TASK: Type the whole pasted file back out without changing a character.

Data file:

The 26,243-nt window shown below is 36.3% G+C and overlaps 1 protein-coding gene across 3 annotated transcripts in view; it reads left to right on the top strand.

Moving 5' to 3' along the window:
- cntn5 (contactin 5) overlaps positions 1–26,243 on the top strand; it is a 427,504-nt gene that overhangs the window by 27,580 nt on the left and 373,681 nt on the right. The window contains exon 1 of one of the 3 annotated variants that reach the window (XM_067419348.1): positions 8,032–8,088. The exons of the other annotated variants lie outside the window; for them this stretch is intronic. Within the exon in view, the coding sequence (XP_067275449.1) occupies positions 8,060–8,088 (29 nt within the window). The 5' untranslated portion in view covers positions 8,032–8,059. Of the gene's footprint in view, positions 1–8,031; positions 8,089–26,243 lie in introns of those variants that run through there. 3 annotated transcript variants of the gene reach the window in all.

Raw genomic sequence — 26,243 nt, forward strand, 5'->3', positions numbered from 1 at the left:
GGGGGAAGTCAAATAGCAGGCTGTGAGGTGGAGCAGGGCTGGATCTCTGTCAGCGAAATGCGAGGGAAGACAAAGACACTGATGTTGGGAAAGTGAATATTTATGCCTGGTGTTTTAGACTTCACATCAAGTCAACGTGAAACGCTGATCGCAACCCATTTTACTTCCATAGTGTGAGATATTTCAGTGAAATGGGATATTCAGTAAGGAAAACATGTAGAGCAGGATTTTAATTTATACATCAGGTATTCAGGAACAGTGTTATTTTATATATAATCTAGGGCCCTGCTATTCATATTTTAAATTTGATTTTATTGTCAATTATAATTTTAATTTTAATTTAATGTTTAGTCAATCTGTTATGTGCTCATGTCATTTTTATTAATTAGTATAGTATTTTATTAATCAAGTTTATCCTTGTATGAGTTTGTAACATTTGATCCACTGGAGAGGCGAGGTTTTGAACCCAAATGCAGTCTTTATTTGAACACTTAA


The 26,243-nt window shown below is 36.3% G+C and overlaps 1 protein-coding gene across 3 annotated transcripts in view; it reads left to right on the top strand.

Moving 5' to 3' along the window:
- cntn5 (contactin 5) overlaps positions 1–26,243 on the top strand; it is a 427,504-nt gene that overhangs the window by 27,580 nt on the left and 373,681 nt on the right. The window contains exon 1 of one of the 3 annotated variants that reach the window (XM_067419348.1): positions 8,032–8,088. The exons of the other annotated variants lie outside the window; for them this stretch is intronic. Within the exon in view, the coding sequence (XP_067275449.1) occupies positions 8,060–8,088 (29 nt within the window). The 5' untranslated portion in view covers positions 8,032–8,059. Of the gene's footprint in view, positions 1–8,031; positions 8,089–26,243 lie in introns of those variants that run through there. 3 annotated transcript variants of the gene reach the window in all.

Raw genomic sequence — 26,243 nt, forward strand, 5'->3', positions numbered from 1 at the left:
GGGGGAAGTCAAATAGCAGGCTGTGAGGTGGAGCAGGGCTGGATCTCTGTCAGCGAAATGCGAGGGAAGACAAAGACACTGATGTTGGGAAAGTGAATATTTATGCCTGGTGTTTTAGACTTCACATCAAGTCAACGTGAAACGCTGATCGCAACCCATTTTACTTCCATAGTGTGAGATATTTCAGTGAAATGGGATATTCAGTAAGGAAAACATGTAGAGCAGGATTTTAATTTATACATCAGGTATTCAGGAACAGTGTTATTTTATATATAATCTAGGGCCCTGCTATTCATATTTTAAATTTGATTTTATTGTCAATTATAATTTTAATTTTAATTTAATGTTTAGTCAATCTGTTATGTGCTCATGTCATTTTTATTAATTAGTATAGTATTTTATTAATCAAGTTTATCCTTGTATGAGTTTGTAACATTTGATCCACTGGAGAGGCGAGGTTTTGAACCCAAATGCAGTCTTTATTTGAACACTTAA